Tag Archives: The Divine Joke

Two Coats of Paint Reviews “The Divine Joke”

Untitled-2016-Varda-Caivano-Anita-Rogers-GalleryTo better understand this concept of “the divine joke,” I turned to Becoming Modern: The Life of Mina Loy (Farrar, Straus and Giroux, 1996), in which Carolyn Burke, Loy’s biographer, explains that Loy’s notion was that art could be a “‘divine joke’ which the public did not get because it had been trained to see things in just one way” whereas “the artist saw each object with fresh eyes.” Burke quotes Loy directly:

The artist is jolly and quite irresponsible. The artist is uneducated and seeing IT for the first time. The public and the artist can meet at every point except the – for the artist – vital one, that of pure, uneducated seeing.

This intelligence was enlightening, but still, as Burke admits, pretty abstract. I thought I should ask the curator directly what he was thinking about, so I sent him a note and asked him.

Schwabsky responded quickly:

The idea of “the divine joke” is not what I would call a premise for the show. The show does not illustrate a given theme. Rather, I used Mina Loy’s phrase as a way of talking about a certain lightness of spirit that I think the work in the show shares and that also, I hope, characterizes my attitude toward the art.

Ah! I thought. He was zoning in on the “jolly” and “irresponsible” élan of the artist, and holding out the hope that the artists he selected could, in fact, induce in the public “pure, uneducated seeing.” From this perspective, the show may be a welcome antidote to overthinking.

ArtNet Editors’ Picks: “An Evening of Readings and Discussion with Barry Schwabsky and Friends”

blind man imageAnita Rogers Gallery and Ugly Duckling Presse are teaming up to celebrate the current exhibition “The Divine Joke,” curated by Barry Schwabsky and on view through June 2, as well as the publication of a new edition of The Blind Man, Marcel Duchamp‘s 1917 Dada magazine. Schwabsky will be joined by writer and artist Christopher Stackhouse, art critic and poet John Yau, The Blind Man editor Sophie Seita, author Diana Hamilton, artist James Hoff, and Ugly Duckling Press’s Matvei Yankelevich.

Location: Anita Rogers Gallery, 15 Greene Street
Price: Free with RSVP
Time: 6:30 p.m.–9:30 p.m.

—Sarah Cascone

More information at AnitaRogersGallery.com

The Divine Joke, Curated by Barry Schwabsky

April 25 – June 2, 2018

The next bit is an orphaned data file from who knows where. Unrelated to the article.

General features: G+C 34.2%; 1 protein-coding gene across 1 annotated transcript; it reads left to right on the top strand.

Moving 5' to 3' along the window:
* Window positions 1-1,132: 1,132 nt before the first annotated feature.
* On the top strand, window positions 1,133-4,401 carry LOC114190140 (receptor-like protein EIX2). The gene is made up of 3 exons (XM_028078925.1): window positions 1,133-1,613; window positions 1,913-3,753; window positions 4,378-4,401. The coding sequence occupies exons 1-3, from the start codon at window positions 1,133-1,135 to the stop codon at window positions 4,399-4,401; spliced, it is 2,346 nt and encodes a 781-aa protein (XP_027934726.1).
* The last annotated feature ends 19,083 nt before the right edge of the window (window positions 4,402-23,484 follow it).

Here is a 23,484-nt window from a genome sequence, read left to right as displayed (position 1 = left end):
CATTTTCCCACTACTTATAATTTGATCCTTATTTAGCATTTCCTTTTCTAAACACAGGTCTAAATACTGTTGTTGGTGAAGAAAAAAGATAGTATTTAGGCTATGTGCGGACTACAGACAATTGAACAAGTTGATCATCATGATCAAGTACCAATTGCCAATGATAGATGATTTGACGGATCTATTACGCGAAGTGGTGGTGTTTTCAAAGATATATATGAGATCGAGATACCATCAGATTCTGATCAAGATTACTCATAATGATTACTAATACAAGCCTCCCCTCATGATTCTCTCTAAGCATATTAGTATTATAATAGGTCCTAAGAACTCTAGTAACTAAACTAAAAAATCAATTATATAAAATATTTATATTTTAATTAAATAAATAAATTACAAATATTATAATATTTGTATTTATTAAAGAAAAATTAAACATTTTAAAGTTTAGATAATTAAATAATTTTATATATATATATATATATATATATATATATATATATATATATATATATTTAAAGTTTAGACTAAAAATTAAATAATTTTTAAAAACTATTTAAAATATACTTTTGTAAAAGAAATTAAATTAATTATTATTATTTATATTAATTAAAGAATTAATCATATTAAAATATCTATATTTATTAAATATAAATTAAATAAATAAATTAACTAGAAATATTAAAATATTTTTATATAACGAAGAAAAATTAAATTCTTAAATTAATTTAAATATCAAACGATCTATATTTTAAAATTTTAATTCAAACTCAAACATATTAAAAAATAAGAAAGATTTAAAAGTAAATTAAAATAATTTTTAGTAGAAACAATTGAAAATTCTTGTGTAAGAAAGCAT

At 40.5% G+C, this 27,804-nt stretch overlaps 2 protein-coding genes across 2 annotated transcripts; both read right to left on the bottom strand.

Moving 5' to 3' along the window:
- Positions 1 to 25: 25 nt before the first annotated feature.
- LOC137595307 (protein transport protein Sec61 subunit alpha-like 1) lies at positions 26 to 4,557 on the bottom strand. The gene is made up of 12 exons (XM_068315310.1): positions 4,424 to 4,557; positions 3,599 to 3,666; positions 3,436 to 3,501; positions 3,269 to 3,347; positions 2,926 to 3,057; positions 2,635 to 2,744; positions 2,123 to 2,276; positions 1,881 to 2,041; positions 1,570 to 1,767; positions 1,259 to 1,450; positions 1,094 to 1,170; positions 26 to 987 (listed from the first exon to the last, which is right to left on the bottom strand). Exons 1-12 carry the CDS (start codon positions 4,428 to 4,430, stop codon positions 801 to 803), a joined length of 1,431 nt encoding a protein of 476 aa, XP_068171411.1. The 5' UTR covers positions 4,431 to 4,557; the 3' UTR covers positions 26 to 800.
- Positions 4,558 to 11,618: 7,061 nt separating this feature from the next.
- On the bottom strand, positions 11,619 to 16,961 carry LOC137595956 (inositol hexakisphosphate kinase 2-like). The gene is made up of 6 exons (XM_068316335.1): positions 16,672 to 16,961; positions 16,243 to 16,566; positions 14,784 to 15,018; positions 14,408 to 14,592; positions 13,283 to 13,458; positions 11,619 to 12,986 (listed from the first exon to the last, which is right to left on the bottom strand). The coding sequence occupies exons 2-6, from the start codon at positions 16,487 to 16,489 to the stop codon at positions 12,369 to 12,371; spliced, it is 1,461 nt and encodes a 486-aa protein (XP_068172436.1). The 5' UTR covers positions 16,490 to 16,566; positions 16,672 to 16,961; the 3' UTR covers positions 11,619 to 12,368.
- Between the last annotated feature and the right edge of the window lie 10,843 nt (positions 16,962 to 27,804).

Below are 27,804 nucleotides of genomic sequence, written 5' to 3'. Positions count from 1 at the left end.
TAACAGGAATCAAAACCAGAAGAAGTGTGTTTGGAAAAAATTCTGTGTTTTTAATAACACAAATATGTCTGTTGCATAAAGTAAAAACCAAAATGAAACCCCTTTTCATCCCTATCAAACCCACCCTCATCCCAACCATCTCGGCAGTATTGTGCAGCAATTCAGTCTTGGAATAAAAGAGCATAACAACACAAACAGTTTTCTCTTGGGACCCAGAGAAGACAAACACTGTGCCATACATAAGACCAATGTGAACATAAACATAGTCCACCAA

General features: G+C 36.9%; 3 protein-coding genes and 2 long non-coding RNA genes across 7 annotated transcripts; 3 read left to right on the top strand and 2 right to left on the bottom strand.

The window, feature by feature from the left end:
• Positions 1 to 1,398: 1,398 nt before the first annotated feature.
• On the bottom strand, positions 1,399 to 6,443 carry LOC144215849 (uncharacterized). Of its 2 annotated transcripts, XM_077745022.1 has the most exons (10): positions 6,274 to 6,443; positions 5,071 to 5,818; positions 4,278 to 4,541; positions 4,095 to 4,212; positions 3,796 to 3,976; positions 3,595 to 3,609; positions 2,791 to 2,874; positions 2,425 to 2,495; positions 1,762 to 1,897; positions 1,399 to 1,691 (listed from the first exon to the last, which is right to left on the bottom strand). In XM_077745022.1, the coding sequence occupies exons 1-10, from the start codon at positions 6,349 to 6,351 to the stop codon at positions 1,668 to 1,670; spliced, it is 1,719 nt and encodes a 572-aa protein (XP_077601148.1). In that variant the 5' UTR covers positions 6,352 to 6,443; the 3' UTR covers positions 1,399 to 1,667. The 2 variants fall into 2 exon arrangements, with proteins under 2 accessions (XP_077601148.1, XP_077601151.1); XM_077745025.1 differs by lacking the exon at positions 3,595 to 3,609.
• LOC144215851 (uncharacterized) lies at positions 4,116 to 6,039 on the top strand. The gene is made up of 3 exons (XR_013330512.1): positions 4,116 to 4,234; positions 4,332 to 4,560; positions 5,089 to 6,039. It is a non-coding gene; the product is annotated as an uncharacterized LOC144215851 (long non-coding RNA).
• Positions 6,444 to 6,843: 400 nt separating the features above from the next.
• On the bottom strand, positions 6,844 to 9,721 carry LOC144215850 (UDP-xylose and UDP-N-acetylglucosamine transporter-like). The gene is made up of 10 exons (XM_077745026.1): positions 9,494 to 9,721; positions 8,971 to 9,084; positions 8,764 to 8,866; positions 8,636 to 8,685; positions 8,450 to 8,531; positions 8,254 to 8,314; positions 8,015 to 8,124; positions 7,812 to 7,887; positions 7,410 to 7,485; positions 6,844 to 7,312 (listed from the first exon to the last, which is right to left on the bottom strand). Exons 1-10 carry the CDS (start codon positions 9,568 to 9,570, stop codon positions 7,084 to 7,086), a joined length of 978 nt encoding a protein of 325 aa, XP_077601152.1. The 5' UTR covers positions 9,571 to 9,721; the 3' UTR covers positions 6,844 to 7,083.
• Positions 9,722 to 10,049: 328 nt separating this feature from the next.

Anita Rogers Gallery

15 Greene Street, SoHo, NYC

Anita Rogers Gallery - Divine Joke Opening - selection-9






One hundred and one years ago—it seems like only yesterday! Or maybe it’s still tomorrow? April 10, 1917: Henri-Pierre Roché, collaborating with Marcel Duchamp and Beatrice Wood, published the first of what would be two issues of The Blind Man. A fourth contributor was the poet Mina Loy, who contributed the little magazine’s closing piece, titled “In . . . Formation.” There she wrote: “The Artist is jolly and quite irresponsible. Art is The Divine Joke, and any Public, and any Artist can see a nice, easy, simple joke, such as the sun; but only artists and serious critics can look at a grayish stickiness on smooth canvas.”

Reading this, I began to wonder: Would it be possible to go against the spirit of our time as Loy and her friends went against the spirit of theirs, and in so doing reclaim for art something of this solar humor, this celestial irresponsibility?—to present such a notion without entirely losing one’s status as a serious critic.

I thought I’d better try.

The idea would be to present some paintings, or works in the vicinity of painting (some of them are really photographs), that seem to me to embody the divine joke that Loy cracked a century ago. Some would be by artists whose work I’ve followed for some time, but others would come from practitioners I’ve only recently discovered—for spontaneity is essential to humor, isn’t it? In the end I chose a geographically and generationally dispersed six:

Hayley Barker lives in Los Angeles. Her visionary paintings are relentless storms of mark-making that always have a face; it might evade your glance or stare you down. Varda Caivano—born in Buenos Aires but a longtime Londoner—makes some of the most elusive paintings being done anywhere today; they turn their maker’s dissatisfaction with almost any solution into a kind of involuntary ecstasy. Embracing the ambiguity between figuration and abstraction, Brooklyn-based Sarah Faux creates visual metaphors for jouissance and they practice what they preach. Los Angeleno Adam Moskowitz also cultivates the edge where images go abstract, but his photographs printed on concrete bliss out on space and structure rather than dwelling in the organic. The ever-mutating fields of Francesco Polenghi’s paintings recall the sea, whose constantly fluctuating surface reflects its immovable depths: constant transformation as the appearance of a stable and unchanging underlying process is the subject of this Milanese artist’s work. Finally, Puerto Rican-born, Brooklyn-based Rafael Vega has spoken of wanting painting to “force its immediate past into a state of ‘vibration’ (try to imagine a delocalized electron), by small tweaks”; his recent unstretched canvases let that vibration get stronger than ever. All six of them fulfill Loy’s definition of The Artist—and yes, she always capitalized the word and put it in bold—as someone who can “never see the same thing twice.”

—Barry Schwabsky

More info and images on the gallery website. 

Medium.com Features “The Divine Joke” on Must-See Exhibition List

Counterform IntersectAnita Rogers Gallery at 15 Greene Street presents The Divine Joke, curated by Barry Schwabsky. One hundred and one years ago — it seems like only yesterday! Or maybe it’s still tomorrow? April 10, 1917: Henri-Pierre Roché, collaborating with Marcel Duchamp and Beatrice Wood, published the first of what would be two issues of The Blind Man.

View on AnitaRogersGallery.com